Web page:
Red Balloon Finder

As many probably know, this year's Sparkfun Autonomous Vehicle Competition (AVC) is similar to last year's except that a new challenge has been added in which we can gain extra points by finding and popping 1m red balloons.  It's pretty difficult to do (see failed attempts #1, #2, #3) but as you can see from the video above it's finally getting the balloons.

The setup is detailed on this page on the developer wiki (scroll down to the Red Balloon in the Example Projects section) but in any case, it uses a Pixhawk running a modified version of AC3.2 (code here, AC3.2 testing thread here).  The Pixhawk has all the regular ArduCopter functionality but in addition it accepts commands from an external navigation computer, an Odroid U3 when it is in the Guided flight mode, or in AUTO and running a newly created MAVLink NAV_GUIDED mission command.  This NAV_GUIDED command takes some special arguments like a timeout (in seconds), a min and max altitude, and a maximum distance and if the Odroid takes too long to find the balloon, or gives crazy commands that cause the copter to fly away, the Pixhawk retakes control.

So while the Odroid is in control, it first requests the pixhawk to rotate the copter slowly around while it pulls images from the Logitech C920 web cam and uses OpenCV to search for blobs of red in the images.  During the search it keeps track of the largest red blob it saw so after the copter has rotate 360 degrees it sends commands to point the vehicle in the direction of that blob and then sends 3D velocity requests 5 times per second to guide the copter towards the top of the balloon. Leonard Hall helped me greatly in improving the control algorithm both for the new velocity controller that was added to ArduCopter and also with the strategy the Odroid should use to best get to the balloon..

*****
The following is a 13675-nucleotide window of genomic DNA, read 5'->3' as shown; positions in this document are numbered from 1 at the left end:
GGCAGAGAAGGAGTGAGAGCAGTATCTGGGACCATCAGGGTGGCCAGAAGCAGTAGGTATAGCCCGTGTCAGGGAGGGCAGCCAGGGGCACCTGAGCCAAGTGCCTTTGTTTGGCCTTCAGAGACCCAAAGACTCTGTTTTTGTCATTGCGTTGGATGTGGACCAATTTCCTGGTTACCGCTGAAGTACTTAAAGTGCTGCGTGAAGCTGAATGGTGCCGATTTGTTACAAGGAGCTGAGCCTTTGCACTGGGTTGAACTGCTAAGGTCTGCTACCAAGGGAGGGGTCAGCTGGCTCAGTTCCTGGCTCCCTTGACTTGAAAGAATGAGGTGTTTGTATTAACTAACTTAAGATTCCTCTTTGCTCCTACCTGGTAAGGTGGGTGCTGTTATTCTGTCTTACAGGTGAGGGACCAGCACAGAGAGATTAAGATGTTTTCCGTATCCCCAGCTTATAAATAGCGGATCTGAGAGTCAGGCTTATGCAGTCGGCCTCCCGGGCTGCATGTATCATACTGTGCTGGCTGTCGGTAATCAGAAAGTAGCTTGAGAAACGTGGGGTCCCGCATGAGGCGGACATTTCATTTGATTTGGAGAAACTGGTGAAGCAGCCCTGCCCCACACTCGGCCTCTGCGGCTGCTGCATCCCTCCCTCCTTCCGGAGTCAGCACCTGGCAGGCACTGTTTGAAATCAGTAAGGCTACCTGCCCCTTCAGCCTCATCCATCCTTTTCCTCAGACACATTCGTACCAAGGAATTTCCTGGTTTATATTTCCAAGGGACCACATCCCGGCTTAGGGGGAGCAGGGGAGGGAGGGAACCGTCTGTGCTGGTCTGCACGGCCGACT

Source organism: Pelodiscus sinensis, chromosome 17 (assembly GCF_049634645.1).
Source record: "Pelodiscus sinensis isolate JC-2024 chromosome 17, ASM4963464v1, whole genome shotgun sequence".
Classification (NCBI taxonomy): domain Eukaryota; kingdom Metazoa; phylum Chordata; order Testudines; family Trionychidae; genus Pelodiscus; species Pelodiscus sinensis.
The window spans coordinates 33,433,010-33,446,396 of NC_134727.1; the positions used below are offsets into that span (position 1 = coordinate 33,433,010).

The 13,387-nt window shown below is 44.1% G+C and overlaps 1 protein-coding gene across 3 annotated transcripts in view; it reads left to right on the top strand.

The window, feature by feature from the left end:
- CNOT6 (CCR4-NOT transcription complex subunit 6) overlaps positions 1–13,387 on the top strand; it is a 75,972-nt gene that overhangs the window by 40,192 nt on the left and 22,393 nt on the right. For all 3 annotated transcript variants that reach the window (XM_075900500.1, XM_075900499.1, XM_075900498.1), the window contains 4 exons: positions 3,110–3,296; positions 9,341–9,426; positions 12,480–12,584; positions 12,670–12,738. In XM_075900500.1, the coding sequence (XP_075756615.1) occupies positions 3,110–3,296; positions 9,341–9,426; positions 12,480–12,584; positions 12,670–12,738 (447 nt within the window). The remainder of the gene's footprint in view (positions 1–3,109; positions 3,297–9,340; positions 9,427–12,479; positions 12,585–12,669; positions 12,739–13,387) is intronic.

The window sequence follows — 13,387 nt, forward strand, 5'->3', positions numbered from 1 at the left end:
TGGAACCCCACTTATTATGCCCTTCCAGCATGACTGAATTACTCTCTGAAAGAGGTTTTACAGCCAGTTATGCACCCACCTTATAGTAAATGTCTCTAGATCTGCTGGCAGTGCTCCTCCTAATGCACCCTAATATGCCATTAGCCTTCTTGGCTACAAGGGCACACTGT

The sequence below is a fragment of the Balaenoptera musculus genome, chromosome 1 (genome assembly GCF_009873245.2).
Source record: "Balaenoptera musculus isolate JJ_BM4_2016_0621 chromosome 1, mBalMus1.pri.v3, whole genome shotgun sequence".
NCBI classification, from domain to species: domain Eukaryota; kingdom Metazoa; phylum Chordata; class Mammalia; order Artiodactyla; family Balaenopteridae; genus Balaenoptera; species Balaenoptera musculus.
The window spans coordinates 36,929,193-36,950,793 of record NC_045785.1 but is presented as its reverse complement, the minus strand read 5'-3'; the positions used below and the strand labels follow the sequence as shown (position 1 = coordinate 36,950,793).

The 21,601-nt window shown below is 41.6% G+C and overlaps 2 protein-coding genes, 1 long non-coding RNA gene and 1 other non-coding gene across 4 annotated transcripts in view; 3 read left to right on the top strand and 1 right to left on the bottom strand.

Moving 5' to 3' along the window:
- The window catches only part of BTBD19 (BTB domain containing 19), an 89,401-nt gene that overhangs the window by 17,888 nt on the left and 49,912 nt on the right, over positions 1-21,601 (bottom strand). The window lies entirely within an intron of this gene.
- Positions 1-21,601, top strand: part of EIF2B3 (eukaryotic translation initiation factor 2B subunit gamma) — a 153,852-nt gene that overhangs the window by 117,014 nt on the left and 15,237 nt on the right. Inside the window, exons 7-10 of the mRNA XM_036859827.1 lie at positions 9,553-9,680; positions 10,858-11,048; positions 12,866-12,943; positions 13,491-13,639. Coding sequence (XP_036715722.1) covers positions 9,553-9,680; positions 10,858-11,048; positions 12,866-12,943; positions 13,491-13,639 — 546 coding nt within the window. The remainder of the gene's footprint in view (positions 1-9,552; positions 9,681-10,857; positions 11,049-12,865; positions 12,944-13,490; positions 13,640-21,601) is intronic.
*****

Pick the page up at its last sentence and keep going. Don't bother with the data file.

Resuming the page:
All of the communication between Pixhawk and Odroid uses Kevin Hester's Drone API and Tridge's MavProxy.  It's relatively easy to use and allowed me to write all the code in Python.  That code is all here.


A couple of extra things that came out of this was I managed to use Python's MultiProcessing to allow the image capture and image processing to run in separate processes (so they run in parallel).  It seems that unless images are pulled from the camera at 15 ~ 30hz, they become extremely laggy.  In one test I measured a 1.3 second lag in the images from the camera!  With MultiProcessing that's down to less than 0.2 seconds and there are 2 more cores still free on the Odroid so there's room for more sophisticated work to be done!

For testing, at Tridge's suggestion, I set-up a balloon simulator that works within SITL.  It used the simulated copter's position and attitude and then created a simulated image of the horizon and the balloon (if it was within the field of view of the simulated camera).  This fake image was then fed into the image recognition python code making it an end-to-end test.  This was all possible because both the Odroid and our Simulator run on Ubuntu.  Having the simulator allowed a lot of bench testing before any real flights happened.

If you want to see a really impressive use of image processing in ArduPlane, check out Michael Darling's video here of one arduplane following another.  Michael's set-up is similar in that he uses the same camera and an external nav computer (a beagle bone black) and OpenCV.  I'm not sure what communication method he used between the BBB and the Pixhawk.

Also I hope that over the next year we will enable more image processing computers to work with ArduCopter (and ArduPlane, ArduRover) and maybe lead to the safe precision landings Jesper Andersen suggested in this blog post.

All feedback welcome!

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  • Hi Randy,